I am asking you to put yourself into the mind frame of anyone in the Roman world before the resurrection of Jesus and the writings of the first apostles. If we transported such a person into our timeframe and they saw crucifixes and crosses around our necks, on our books, and being used as decorations on and in buildings; what would be their first thoughts?
- Are these people marked to die?
- Is that a jail building where you are sent to wait?
- Can there be that many people working for Rome to kill people?
- There are countless variations of these questions.
One thing I am fairly certain of is they would only follow you if they wanted to see someone die a slow painful death.
Since Jesus’ death we had smoothed the cross out, lost the blood (for the most part), made it huge or much smaller, and made then shiny. Most of these actions can and will be defended.
Alright, back to my post. The Romans did not invent the idea of killing someone on a pole, they just perfected the practice. Ezra 6:11 and Esther 9:13 refer to people being “impaled on a pole” (NIV). The Romans added a cross piece and that extended the length of time it took for someone to die. If you said “cross” in Israel it was an evil thing and they took it as a curse.
Before you start thinking that I don’t like the cross in artwork or on a building, you are INCORRECT. It has served people as a point of meditation and comfort for a long time. I do have an issue if you make it a “good luck charm”.
Now, imagine people who are under Roman rule with Herod in charge of your nation being told “if you want to be my worthy disciple deny yourself and carry your cross as you follow Me”. (Matthew 10:38, 16:24) The Sermon on the Mount, yes. Healing sickness and disease, yes. Food for 5000 plus people, yes and yes. Carry my cross, not so much. To be made a public “spectacle” would be “foolish”, so why “endure its pain and shame”.
Yes, there is evil associated with those two pieces of wood. The leaders of the religious classes in Jerusalem made that clear in Matthew 27:42 with their challenge for Jesus to come off of the cross. Simon of Cyrene, probably, was not too happy with having to pick up Jesus’ cross – Matthew 16:24. (That statement is very subjective depending on who is preaching in the morning. His sons are mentioned later in the Book so good did come from it.) But, just like the Tree in the Garden, we know its evil side and its good side.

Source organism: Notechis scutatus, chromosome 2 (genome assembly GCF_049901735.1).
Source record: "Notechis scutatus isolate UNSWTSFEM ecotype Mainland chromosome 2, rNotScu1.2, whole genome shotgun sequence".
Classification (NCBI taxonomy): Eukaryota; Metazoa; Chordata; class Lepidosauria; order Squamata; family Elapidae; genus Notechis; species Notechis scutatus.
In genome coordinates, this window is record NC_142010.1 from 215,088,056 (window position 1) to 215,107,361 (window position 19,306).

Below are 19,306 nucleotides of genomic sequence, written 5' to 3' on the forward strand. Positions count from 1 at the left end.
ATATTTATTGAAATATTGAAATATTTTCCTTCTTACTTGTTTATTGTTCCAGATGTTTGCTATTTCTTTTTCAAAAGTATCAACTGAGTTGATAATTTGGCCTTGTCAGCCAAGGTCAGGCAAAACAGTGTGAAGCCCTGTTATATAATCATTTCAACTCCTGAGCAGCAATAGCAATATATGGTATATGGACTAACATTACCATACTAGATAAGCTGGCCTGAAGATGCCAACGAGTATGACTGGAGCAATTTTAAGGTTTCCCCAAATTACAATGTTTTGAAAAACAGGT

Hebrews 12:2 clearly speaks of Jesus knowing the cross carried shame. He went past that for the joy it would give when He could sit next to the Father again. In enduring the evil, He perfected our faith and disarmed the demonic powers by His triumph on the cross. (Colossians 2:15, Yes, I am mixing verses. I will reference them and I used the NIV.) As Peter witnesses to Cornelius in Acts 10 about what Jesus did and how the Jews hung Him on the cross; I can hear Paul’s words in 1 Corinthians 1:18 – When I was perishing the message that the cross was good was foolishness, but now it is the power of God in my life.
Exercise, sugar, and many other things in life have an evil side but also a good side. We know things like this because Eve wanted the fruit and Adam took a bite, thus getting knowledge.